by Mary Audrey Kneipp
(Inspired by Robert Frost: “… The woods are lovely, dark and deep,/
but I have promises to keep,/and miles to go before I sleep, …”)
It wasn’t the woods that beckoned me,
but roads and other towns.
I ran away from Mother when I was 18,
I was old enough, I couldn’t stay.
I had to leave the verdant hills
and early-summer skies;
the tree I climbed each day
to write my poetry;
the open land where no one lived for miles;
the brook beside the washtub
where I bathed in summer-scented wind.
I had to leave, I had to get away.
With thumb out, I trod the highways,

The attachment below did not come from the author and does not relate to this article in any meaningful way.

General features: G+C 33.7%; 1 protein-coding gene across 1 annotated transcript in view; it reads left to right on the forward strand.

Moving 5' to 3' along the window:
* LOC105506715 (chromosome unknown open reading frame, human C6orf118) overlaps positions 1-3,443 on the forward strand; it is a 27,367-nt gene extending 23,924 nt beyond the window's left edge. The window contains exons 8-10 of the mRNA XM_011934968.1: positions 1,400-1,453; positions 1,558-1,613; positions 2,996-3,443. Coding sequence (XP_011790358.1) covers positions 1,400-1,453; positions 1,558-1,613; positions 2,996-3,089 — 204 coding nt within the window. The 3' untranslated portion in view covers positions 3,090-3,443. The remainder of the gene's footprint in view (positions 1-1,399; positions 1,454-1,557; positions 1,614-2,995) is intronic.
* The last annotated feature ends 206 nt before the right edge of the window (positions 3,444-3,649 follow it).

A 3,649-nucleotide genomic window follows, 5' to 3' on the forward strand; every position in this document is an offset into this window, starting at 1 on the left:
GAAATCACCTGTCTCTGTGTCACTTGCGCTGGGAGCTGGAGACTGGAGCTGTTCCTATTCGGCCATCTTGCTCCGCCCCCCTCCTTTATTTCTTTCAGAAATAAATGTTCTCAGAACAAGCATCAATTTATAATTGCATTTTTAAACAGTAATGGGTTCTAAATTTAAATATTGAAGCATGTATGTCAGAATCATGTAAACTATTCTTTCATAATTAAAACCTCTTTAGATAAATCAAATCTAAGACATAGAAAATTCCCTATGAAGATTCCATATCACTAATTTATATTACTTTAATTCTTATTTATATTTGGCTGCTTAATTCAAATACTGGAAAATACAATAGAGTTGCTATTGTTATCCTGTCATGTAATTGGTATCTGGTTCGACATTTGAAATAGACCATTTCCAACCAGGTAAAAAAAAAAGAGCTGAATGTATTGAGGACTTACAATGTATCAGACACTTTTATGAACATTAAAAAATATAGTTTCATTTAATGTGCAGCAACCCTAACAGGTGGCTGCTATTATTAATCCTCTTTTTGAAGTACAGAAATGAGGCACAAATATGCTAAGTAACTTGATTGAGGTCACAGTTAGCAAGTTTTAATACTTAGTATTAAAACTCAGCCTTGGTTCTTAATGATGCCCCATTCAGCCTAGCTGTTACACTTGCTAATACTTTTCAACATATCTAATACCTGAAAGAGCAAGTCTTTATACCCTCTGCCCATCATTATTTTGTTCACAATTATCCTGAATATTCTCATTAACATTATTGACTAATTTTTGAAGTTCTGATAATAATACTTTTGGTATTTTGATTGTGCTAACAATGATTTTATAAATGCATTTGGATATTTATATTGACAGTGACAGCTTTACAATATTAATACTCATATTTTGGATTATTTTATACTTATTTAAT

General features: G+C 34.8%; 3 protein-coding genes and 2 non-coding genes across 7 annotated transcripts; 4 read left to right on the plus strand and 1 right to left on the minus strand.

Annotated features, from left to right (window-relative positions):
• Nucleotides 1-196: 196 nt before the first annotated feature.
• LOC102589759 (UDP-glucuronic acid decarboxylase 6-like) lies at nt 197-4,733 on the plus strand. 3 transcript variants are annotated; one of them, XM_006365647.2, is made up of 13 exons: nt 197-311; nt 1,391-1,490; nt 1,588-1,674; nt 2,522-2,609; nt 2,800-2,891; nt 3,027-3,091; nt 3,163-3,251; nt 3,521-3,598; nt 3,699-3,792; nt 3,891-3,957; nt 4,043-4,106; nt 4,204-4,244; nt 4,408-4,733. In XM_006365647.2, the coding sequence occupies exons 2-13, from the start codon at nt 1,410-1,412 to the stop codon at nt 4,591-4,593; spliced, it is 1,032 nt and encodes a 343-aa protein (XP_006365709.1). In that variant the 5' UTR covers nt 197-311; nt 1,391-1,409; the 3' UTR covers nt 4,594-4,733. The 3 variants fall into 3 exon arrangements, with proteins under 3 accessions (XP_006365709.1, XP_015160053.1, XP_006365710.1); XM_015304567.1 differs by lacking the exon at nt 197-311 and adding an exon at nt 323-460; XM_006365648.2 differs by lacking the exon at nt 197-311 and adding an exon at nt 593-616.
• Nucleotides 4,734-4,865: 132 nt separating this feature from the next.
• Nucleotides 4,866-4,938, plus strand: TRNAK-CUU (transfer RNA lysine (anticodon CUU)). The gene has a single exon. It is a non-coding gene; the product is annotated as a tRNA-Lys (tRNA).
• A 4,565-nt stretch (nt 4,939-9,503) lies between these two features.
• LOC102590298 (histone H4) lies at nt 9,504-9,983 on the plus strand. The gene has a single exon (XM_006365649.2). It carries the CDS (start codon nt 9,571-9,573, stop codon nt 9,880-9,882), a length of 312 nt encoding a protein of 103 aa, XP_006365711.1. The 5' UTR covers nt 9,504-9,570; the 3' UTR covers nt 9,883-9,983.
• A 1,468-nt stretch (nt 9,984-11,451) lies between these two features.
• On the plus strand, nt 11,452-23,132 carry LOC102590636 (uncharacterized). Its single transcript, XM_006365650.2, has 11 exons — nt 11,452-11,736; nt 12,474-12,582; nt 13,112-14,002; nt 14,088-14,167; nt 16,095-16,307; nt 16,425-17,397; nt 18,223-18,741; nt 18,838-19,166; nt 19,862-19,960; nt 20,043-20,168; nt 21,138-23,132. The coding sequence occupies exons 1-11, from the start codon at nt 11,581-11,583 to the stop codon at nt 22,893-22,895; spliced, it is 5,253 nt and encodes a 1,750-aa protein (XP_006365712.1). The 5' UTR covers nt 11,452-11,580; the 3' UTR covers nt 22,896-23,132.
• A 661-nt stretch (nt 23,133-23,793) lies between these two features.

hitching rides with strangers
until my journey ended in a little town in Georgia,
where my best friend Sarah took me in
and I began my life again—three jobs hired
and fired like tumbleweed.
At my last one, a factory,
I scribbled stories on my breaks.
At the end of that year another town,
a lovely college town,
but for my wanderlust
I couldn't stay.
Outside of yet another town
the forest found me, and the woods
were truly dark and deep.
There were always roads and other towns,
but I in dreams remember
my deserted paradise:
a wide-open land of verdant hills;
a tree where I dreamt my poetry.
Edited by Sharmagne Leland-St. John